Calls for the review of the Visiting Forces Agreement with the United States is well founded. There’s no question the VFA must be revisited with the contentious provisions reviewed and renegotiated particularly the issue of jurisdiction and custody for erring US soldiers. Obviously, the rape case involving Lance Corporal Daniel Smith and three others in 2005 triggered calls for the abrogation of the VFA. Smith was later found guilty and sentenced to life imprisonment by a Makati Regional Trial court judge while the three co-accused were acquitted. The one-sided agreement on this issue became apparent when the United States used its clout and influence to save the American soldier from ever setting foot in a Philippine jail when they took custody of Corporal Daniel Smith inside the US Embassy compound and eventually got the victim, “Nicole,” to issue a recantation. Later she migrated to the US. Shortly after, the Court of Appeals reversed the decision of the Makati RTC and the young soldier was out of the country in less than 24 hours.
In a recent hearing of the VFA Legislative Oversight Committee co-chaired by Senator Loren Legarda, we were informed the majority is for reviewing and renegotiating the VFA. Some are even calling for its total abrogation. However, at a dinner the other night, President Noy told me he definitely is for reviewing the VFA particularly the unfair or one-sided provisions in the agreement. He is well aware that majority of Filipinos absolutely do not want a lopsided agreement. He said he has already informed US Ambassador Harry Thomas about this and is hopeful this new agreement will come to a successful conclusion. The President also said that while Executive Secretary Jojo Ochoa is heading the Executive Team, he will soon appoint Ambassador Albert del Rosario as the new DFA chief effective early next year to assist in the discussions for the VFA.
And as correctly pointed out by former UP Law dean Merlin Magallona, the Philippines could not unilaterally terminate the VFA — precisely because it is an agreement involving two parties. Anyone worth his salt would know a binding contract would not cease to exist just because one party feels like reneging on the agreement without concurrence from or renegotiation with the other contracting party. US Ambassador Harry Thomas told us his government does not object to the review of the VFA. In fact he sees no problem.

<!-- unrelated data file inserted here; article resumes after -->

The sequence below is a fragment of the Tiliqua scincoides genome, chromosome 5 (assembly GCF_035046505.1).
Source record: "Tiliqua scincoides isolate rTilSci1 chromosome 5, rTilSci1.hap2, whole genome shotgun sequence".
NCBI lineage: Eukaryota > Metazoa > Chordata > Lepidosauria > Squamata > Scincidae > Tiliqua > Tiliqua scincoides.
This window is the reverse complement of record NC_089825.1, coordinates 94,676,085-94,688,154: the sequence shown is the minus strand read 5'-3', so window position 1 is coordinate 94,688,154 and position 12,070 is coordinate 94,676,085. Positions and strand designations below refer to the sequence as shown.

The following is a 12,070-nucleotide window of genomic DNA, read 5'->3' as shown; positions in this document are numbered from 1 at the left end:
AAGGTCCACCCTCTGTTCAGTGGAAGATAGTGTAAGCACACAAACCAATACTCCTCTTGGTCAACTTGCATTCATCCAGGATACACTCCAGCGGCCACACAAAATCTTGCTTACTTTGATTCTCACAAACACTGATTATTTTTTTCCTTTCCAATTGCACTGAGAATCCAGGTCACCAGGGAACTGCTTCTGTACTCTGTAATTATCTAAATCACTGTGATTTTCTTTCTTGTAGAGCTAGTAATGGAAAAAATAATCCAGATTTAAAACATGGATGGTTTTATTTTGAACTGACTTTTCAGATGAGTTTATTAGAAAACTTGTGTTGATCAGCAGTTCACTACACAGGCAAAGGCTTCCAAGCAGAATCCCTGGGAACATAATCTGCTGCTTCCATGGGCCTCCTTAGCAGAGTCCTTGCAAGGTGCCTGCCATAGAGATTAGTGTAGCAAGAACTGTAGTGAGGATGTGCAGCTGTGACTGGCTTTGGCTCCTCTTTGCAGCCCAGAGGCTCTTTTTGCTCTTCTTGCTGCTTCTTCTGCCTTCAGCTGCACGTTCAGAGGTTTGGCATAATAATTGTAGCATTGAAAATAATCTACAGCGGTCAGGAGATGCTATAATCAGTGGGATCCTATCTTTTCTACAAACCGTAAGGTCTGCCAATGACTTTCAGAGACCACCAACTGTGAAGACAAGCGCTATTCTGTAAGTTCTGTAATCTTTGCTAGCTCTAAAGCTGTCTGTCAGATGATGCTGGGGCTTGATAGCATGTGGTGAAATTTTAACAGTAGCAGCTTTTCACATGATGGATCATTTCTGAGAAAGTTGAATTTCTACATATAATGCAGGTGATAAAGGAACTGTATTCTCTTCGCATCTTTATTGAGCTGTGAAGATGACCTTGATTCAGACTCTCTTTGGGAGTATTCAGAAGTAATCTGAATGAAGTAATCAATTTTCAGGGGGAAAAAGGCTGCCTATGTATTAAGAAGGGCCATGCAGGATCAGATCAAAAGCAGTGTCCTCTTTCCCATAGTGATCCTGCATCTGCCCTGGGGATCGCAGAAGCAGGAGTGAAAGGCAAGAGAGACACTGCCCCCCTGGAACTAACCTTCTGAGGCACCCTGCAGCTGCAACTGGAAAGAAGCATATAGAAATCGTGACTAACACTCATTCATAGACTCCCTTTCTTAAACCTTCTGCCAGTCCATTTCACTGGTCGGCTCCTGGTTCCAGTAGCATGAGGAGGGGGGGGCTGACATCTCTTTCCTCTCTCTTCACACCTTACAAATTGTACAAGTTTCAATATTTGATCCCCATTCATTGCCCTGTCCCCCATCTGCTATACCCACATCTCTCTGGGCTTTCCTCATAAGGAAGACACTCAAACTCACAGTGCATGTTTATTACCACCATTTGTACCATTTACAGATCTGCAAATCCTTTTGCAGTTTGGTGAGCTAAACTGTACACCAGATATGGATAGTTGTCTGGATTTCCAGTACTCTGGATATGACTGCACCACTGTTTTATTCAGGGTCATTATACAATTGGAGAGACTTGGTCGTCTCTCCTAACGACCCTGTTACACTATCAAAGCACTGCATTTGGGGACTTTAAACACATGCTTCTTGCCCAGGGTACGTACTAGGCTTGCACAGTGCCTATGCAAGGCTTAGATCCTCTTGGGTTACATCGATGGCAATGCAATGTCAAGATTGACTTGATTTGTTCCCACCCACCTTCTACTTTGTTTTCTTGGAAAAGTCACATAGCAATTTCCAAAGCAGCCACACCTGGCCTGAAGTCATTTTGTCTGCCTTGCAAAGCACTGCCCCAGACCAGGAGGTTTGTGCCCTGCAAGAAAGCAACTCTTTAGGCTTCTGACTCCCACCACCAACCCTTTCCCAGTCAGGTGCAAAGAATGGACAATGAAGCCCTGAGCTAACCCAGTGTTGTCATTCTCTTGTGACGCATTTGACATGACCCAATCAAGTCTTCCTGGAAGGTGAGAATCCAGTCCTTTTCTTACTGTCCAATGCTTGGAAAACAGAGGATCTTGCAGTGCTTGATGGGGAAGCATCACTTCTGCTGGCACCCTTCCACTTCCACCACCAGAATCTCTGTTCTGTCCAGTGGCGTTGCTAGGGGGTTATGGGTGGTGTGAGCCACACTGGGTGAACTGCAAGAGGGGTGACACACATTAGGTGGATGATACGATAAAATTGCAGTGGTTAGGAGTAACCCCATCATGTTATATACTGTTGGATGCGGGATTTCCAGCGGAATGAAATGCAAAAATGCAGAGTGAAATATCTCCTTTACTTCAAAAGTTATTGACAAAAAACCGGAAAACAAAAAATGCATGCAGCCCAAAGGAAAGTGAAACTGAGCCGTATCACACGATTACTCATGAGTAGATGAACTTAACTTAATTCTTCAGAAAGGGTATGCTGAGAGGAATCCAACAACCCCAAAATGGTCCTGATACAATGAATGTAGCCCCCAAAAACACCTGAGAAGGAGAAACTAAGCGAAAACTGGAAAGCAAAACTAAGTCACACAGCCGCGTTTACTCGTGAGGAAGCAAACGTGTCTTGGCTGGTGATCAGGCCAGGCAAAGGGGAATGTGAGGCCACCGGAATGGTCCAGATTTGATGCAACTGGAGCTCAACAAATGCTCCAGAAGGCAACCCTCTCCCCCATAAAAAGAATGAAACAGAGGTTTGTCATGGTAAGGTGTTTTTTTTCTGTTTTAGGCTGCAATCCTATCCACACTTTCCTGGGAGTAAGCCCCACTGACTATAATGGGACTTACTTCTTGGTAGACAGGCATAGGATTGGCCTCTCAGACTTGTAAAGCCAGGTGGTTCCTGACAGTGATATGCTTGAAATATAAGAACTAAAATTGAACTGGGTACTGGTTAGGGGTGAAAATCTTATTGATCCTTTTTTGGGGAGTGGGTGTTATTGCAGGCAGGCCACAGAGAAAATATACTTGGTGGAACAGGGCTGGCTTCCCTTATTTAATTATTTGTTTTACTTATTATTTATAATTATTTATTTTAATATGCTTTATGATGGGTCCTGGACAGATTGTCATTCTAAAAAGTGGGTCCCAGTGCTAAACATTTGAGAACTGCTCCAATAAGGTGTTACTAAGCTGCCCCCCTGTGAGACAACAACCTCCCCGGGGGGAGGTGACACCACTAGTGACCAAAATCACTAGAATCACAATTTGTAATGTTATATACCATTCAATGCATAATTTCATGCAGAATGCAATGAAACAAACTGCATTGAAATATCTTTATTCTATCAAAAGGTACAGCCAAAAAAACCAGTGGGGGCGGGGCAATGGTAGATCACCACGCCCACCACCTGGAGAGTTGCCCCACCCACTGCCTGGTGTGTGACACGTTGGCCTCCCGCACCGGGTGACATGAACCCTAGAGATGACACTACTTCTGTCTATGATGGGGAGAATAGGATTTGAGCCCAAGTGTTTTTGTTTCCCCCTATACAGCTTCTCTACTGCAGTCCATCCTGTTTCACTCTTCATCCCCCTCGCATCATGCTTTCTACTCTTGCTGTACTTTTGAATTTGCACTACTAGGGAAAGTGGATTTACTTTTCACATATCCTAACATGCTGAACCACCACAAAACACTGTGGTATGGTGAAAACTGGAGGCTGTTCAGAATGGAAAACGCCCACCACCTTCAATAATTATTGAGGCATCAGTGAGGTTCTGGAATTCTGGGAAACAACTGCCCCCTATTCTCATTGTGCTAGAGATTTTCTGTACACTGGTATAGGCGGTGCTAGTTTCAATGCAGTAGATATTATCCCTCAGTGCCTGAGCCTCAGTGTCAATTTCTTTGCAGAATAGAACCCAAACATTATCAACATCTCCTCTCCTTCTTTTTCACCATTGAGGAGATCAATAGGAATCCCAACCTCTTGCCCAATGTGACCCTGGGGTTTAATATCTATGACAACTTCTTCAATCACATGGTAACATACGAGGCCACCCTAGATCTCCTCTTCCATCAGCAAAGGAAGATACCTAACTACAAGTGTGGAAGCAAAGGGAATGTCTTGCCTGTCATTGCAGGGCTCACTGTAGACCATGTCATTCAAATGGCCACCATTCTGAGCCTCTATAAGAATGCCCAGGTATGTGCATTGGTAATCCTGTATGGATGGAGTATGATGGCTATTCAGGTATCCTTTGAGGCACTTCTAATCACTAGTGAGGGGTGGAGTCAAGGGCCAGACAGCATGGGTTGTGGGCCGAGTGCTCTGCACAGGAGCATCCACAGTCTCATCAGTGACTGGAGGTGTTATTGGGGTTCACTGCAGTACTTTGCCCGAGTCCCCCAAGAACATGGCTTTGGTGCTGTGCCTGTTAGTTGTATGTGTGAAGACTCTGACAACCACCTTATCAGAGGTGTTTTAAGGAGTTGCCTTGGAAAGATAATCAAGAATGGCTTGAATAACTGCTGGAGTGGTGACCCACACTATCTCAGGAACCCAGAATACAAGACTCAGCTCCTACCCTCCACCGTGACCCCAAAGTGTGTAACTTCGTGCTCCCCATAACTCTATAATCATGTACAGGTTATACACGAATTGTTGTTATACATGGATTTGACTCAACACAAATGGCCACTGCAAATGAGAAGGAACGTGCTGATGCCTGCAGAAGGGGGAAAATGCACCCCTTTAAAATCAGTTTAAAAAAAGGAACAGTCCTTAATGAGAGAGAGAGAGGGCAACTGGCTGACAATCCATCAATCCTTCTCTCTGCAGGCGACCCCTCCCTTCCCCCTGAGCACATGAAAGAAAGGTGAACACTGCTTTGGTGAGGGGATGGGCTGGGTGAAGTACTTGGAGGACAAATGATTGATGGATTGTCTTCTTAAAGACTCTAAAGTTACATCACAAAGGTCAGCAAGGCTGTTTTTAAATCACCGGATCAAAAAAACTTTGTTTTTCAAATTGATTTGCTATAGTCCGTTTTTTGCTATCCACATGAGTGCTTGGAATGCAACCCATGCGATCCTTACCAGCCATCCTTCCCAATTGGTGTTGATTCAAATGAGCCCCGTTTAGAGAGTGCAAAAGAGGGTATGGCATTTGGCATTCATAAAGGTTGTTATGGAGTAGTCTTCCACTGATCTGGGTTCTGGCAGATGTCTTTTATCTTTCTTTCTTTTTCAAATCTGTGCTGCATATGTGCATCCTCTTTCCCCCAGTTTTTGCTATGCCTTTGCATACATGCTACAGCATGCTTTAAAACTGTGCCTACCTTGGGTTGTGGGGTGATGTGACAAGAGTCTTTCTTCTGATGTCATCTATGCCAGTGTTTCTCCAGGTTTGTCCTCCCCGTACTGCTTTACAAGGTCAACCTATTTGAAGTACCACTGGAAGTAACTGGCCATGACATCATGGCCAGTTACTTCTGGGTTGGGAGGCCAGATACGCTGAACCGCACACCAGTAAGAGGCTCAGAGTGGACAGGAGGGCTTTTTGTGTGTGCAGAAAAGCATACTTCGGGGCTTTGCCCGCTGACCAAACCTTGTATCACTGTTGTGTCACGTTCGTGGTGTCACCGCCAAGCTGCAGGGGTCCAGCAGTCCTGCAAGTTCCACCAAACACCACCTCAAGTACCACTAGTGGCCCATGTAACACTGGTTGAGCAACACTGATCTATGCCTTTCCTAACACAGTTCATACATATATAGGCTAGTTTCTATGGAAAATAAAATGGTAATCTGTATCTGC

But the most sober argument comes from a man who’s been there, done that — Senate President Juan Ponce Enrile. One thing is clear, if there’s anyone who can’t be accused of lawyering for the United States, it’s Manong Johnny. He is no “American boy” and has not set foot in the United States for a quarter of a century. He does not have a US visa and has no intention of getting one.
With what’s happening in Korea today, there is every reason to believe in what Senator Enrile said that the Philippines would not be able to survive an aggressive foreign attack without the help of the United States. While we have a lot of dedicated men and women in the military, we sadly lack the training, equipment, hardware and other logistical requirements to make our Armed Forces at par with the rest of our neighbors. Currently our Navy does not have a single working helicopter even for search and rescue operations since the last one crashed two months ago off Zamboanga, killing two Navy pilots. Finally however, after many years of “hemming and hawing,” we are preparing to acquire eight new helicopters for the use of our Coast Guard and Navy. As for the Philippine Army, our soldiers in hot areas do not even have GPS or sophisticated communications equipment — and while they do have cellphones to maintain contact, many times they complain about having no signal or worse, they run out of load!
Senator Enrile’s question may be rhetorical at this point — but what if the time really comes when we are forced to go to war with another country? After all, tensions concerning the disputed Spratlys continue to exist. Will we be able to defend our country and its citizens competently and ably, alone without any help from an ally like the United States? In essence, what the Senate President is saying is simple: All this talk about sovereignty and the Constitution is meaningless if at the end of the day, we do not have the means to back it up with military capability and balance the equation should war become imminent.
Senator Loren Legarda is also pragmatic enough to realize that the issue is a complex one that must be seen in the light of the Mutual Defense Treaty plus the “prevailing security situation and the new geo-political landscape.” And while some of her colleagues demand a virtual accounting of the “benefits” that the Philippines has gotten out of the VFA in terms of dollars and cents or the number of trainings conducted and the like, the lady senator redirects the argument by pointing out that people also have to look at VFA’s “social and environmental impact, and the effects in the community and the lives of our people.”
A majority of Filipinos fully agree that the terms of the VFA must be renegotiated to correct the imbalance and make it a mutually beneficial agreement for both parties. Calling for its total abrogation at this time is, to say the least, being too hysterical and emotional. At the end of the day, Senator Enrile’s question begs to be answered: Can we go it alone if we are attacked?
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